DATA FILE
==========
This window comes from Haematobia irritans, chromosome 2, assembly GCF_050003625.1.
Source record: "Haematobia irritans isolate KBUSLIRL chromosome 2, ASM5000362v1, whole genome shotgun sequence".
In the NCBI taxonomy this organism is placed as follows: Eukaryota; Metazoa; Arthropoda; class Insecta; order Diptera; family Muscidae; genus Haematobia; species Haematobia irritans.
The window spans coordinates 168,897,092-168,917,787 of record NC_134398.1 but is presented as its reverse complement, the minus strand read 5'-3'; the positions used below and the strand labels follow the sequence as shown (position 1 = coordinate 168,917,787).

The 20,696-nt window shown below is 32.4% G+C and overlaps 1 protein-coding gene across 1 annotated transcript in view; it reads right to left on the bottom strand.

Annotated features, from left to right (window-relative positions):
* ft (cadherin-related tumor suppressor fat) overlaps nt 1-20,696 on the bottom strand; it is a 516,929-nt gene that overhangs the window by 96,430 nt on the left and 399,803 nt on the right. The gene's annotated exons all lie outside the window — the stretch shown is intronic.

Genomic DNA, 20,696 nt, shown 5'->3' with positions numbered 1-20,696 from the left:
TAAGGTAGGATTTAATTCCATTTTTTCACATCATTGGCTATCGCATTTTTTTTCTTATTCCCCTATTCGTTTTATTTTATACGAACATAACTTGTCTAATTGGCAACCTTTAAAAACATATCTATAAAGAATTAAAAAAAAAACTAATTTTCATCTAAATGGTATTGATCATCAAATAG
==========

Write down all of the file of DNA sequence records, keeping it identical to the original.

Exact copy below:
This window comes from Haematobia irritans, chromosome 2, assembly GCF_050003625.1.
Source record: "Haematobia irritans isolate KBUSLIRL chromosome 2, ASM5000362v1, whole genome shotgun sequence".
In the NCBI taxonomy this organism is placed as follows: Eukaryota; Metazoa; Arthropoda; class Insecta; order Diptera; family Muscidae; genus Haematobia; species Haematobia irritans.
The window spans coordinates 168,897,092-168,917,787 of record NC_134398.1 but is presented as its reverse complement, the minus strand read 5'-3'; the positions used below and the strand labels follow the sequence as shown (position 1 = coordinate 168,917,787).

The 20,696-nt window shown below is 32.4% G+C and overlaps 1 protein-coding gene across 1 annotated transcript in view; it reads right to left on the bottom strand.

Annotated features, from left to right (window-relative positions):
* ft (cadherin-related tumor suppressor fat) overlaps nt 1-20,696 on the bottom strand; it is a 516,929-nt gene that overhangs the window by 96,430 nt on the left and 399,803 nt on the right. The gene's annotated exons all lie outside the window — the stretch shown is intronic.

Genomic DNA, 20,696 nt, shown 5'->3' with positions numbered 1-20,696 from the left:
TAAGGTAGGATTTAATTCCATTTTTTCACATCATTGGCTATCGCATTTTTTTTCTTATTCCCCTATTCGTTTTATTTTATACGAACATAACTTGTCTAATTGGCAACCTTTAAAAACATATCTATAAAGAATTAAAAAAAAAACTAATTTTCATCTAAATGGTATTGATCATCAAATAG